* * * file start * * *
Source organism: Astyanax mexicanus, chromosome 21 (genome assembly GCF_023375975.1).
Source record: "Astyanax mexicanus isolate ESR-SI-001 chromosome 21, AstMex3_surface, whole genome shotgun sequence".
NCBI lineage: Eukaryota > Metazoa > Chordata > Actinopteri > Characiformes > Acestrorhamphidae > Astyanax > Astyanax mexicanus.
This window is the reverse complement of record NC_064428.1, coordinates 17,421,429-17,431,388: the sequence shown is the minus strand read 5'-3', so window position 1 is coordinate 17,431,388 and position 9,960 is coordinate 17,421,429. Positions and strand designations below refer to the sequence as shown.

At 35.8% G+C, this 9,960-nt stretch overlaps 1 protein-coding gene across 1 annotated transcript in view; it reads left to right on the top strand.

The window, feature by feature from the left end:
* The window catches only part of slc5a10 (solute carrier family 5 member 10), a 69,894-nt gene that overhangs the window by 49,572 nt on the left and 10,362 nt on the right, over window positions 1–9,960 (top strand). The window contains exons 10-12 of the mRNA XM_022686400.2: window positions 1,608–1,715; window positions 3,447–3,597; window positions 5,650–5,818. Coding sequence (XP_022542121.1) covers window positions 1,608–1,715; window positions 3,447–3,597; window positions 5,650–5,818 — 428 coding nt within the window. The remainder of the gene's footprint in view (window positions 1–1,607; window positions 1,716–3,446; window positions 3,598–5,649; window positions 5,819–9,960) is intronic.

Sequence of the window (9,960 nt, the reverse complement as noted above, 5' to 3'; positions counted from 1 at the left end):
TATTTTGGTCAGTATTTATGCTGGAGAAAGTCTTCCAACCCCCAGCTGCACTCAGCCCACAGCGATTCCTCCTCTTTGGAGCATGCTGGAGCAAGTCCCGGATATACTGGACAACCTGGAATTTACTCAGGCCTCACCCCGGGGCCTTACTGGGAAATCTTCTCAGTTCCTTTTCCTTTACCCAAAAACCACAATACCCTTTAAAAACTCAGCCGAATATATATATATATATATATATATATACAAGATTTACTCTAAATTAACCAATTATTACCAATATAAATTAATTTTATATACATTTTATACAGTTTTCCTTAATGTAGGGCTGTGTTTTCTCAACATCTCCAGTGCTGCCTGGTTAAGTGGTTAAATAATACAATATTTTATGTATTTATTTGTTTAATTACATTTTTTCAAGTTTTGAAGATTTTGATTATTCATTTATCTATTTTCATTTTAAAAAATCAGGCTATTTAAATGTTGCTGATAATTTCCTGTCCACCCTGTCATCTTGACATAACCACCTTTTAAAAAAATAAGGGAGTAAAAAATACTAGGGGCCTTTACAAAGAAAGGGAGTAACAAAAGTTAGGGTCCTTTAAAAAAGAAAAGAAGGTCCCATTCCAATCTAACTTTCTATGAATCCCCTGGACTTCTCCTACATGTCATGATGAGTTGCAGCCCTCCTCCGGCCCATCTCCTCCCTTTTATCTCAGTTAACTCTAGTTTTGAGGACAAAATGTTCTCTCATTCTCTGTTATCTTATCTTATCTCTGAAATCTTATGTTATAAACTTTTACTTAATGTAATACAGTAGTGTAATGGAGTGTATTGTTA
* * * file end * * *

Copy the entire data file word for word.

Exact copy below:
Source organism: Astyanax mexicanus, chromosome 21 (genome assembly GCF_023375975.1).
Source record: "Astyanax mexicanus isolate ESR-SI-001 chromosome 21, AstMex3_surface, whole genome shotgun sequence".
NCBI lineage: Eukaryota > Metazoa > Chordata > Actinopteri > Characiformes > Acestrorhamphidae > Astyanax > Astyanax mexicanus.
This window is the reverse complement of record NC_064428.1, coordinates 17,421,429-17,431,388: the sequence shown is the minus strand read 5'-3', so window position 1 is coordinate 17,431,388 and position 9,960 is coordinate 17,421,429. Positions and strand designations below refer to the sequence as shown.

At 35.8% G+C, this 9,960-nt stretch overlaps 1 protein-coding gene across 1 annotated transcript in view; it reads left to right on the top strand.

The window, feature by feature from the left end:
* The window catches only part of slc5a10 (solute carrier family 5 member 10), a 69,894-nt gene that overhangs the window by 49,572 nt on the left and 10,362 nt on the right, over window positions 1–9,960 (top strand). The window contains exons 10-12 of the mRNA XM_022686400.2: window positions 1,608–1,715; window positions 3,447–3,597; window positions 5,650–5,818. Coding sequence (XP_022542121.1) covers window positions 1,608–1,715; window positions 3,447–3,597; window positions 5,650–5,818 — 428 coding nt within the window. The remainder of the gene's footprint in view (window positions 1–1,607; window positions 1,716–3,446; window positions 3,598–5,649; window positions 5,819–9,960) is intronic.

Sequence of the window (9,960 nt, the reverse complement as noted above, 5' to 3'; positions counted from 1 at the left end):
TATTTTGGTCAGTATTTATGCTGGAGAAAGTCTTCCAACCCCCAGCTGCACTCAGCCCACAGCGATTCCTCCTCTTTGGAGCATGCTGGAGCAAGTCCCGGATATACTGGACAACCTGGAATTTACTCAGGCCTCACCCCGGGGCCTTACTGGGAAATCTTCTCAGTTCCTTTTCCTTTACCCAAAAACCACAATACCCTTTAAAAACTCAGCCGAATATATATATATATATATATATATATACAAGATTTACTCTAAATTAACCAATTATTACCAATATAAATTAATTTTATATACATTTTATACAGTTTTCCTTAATGTAGGGCTGTGTTTTCTCAACATCTCCAGTGCTGCCTGGTTAAGTGGTTAAATAATACAATATTTTATGTATTTATTTGTTTAATTACATTTTTTCAAGTTTTGAAGATTTTGATTATTCATTTATCTATTTTCATTTTAAAAAATCAGGCTATTTAAATGTTGCTGATAATTTCCTGTCCACCCTGTCATCTTGACATAACCACCTTTTAAAAAAATAAGGGAGTAAAAAATACTAGGGGCCTTTACAAAGAAAGGGAGTAACAAAAGTTAGGGTCCTTTAAAAAAGAAAAGAAGGTCCCATTCCAATCTAACTTTCTATGAATCCCCTGGACTTCTCCTACATGTCATGATGAGTTGCAGCCCTCCTCCGGCCCATCTCCTCCCTTTTATCTCAGTTAACTCTAGTTTTGAGGACAAAATGTTCTCTCATTCTCTGTTATCTTATCTTATCTCTGAAATCTTATGTTATAAACTTTTACTTAATGTAATACAGTAGTGTAATGGAGTGTATTGTTA